19. Reviewed by: Noel Murray
    Jun 18, 2014
    Polanski’s direction of Venus In Fur is masterful—a pleasure in and of itself—but Seigner is the star attraction here, giving one of the best performances of her distinguished career.
  20. Reviewed by: Jordan Hoffman
    Oct 23, 2013
    Despite being very much a “filmed play” it doesn’t come across as too theatrical. Polanski uses plenty of close-ups and keeps the action moving.
  21. Reviewed by: Scott Foundas
    May 27, 2013
    A delightfully intricate battle of wits and wills in which the question of who’s directing/seducing/torturing whom remains constantly shifting open to interpretation.
  22. Reviewed by: Steve Davis
    Sep 3, 2014
    Casting Seigner in the coveted role of Vanda in this adaptation of David Ives’ Tony-winning play may strike some as nepotistic (she’s married to director Polanski), but her performance stands on its own. It’s deliciously self-conscious.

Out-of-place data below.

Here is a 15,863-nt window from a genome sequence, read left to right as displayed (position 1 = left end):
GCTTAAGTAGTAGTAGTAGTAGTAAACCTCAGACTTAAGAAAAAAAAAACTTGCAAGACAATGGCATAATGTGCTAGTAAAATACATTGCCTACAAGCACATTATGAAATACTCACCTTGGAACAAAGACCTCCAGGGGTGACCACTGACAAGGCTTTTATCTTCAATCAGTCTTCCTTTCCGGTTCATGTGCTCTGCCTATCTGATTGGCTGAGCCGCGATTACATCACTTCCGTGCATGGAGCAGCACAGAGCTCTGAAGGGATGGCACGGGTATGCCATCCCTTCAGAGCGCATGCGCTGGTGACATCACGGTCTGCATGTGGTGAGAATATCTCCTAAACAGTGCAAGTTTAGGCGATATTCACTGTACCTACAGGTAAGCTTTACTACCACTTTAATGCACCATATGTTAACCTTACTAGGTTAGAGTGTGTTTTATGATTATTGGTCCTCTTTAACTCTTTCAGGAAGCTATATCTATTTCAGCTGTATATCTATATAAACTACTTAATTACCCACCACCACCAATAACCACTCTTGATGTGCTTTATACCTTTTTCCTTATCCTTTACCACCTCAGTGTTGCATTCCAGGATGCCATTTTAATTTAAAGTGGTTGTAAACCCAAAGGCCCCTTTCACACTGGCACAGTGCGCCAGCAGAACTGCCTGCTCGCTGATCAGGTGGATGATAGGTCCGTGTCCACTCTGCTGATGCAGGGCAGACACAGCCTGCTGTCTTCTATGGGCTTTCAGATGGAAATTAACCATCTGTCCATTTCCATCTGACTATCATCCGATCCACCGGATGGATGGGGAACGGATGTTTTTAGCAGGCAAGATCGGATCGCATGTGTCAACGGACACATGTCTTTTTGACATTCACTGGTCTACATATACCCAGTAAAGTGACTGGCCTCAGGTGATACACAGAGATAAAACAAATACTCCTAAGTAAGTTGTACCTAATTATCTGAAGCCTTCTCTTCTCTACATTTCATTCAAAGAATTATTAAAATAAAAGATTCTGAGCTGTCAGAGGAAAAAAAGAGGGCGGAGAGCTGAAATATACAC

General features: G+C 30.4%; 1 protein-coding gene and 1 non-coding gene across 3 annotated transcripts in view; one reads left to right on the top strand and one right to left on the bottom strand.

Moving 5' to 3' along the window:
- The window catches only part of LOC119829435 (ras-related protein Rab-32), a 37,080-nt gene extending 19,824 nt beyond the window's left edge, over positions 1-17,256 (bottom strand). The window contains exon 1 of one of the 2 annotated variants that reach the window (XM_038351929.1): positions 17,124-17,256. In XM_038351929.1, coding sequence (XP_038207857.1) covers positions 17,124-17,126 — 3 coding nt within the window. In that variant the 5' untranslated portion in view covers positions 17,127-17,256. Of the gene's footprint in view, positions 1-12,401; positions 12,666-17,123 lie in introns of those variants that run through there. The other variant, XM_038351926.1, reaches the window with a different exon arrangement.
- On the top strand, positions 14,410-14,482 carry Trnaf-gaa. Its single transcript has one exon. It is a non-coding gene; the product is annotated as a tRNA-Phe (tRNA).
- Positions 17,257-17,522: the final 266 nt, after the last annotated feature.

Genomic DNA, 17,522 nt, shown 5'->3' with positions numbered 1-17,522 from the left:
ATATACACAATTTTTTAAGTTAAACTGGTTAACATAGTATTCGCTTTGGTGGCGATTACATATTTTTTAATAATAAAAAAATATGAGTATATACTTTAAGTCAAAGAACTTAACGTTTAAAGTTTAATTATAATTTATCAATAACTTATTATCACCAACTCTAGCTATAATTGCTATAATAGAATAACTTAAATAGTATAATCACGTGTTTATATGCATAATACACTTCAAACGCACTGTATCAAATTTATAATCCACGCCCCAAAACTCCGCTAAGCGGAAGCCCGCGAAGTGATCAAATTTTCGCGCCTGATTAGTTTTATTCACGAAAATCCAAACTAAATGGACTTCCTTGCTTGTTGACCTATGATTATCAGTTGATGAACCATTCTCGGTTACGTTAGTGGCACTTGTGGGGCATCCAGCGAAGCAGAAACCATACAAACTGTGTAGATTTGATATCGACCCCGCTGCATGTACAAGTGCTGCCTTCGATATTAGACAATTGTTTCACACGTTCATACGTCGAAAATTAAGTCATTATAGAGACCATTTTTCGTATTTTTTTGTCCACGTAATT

User Score

Generally favorable reviews- based on 26 Ratings

User score distribution:
  1. Positive: 2 out of 4
  2. Negative: 1 out of 4
  1. Aug 28, 2014
    Thomas, played by Mathieu Amalric, is a play writer who cannot find a good director to direct his plays. Hence, he decides to direct his ownThomas, played by Mathieu Amalric, is a play writer who cannot find a good director to direct his plays. Hence, he decides to direct his own play but he becomes frustrated when none of the auditioned actresses is capable of pulling out the main role. Sitting alone late at night in a theater, a new actress, Vanda, played by Emmanuelle Seigner, walks in as he is about to close and leave. Vanda seems to have no idea what the script is about and is old for the role but Thomas auditions her.

    As they read more of the play, Vanda's talent shows up. She incrementally gains control over her performance, stage, and even Thomas, who is the director and ultimate arbiter. As the audition progresses, the line between reality and the theatrical performance blurs out. The events in the play find ties to the events in the real life of Thomas and he hands over control of the stage to Vanda who emerges as goddess.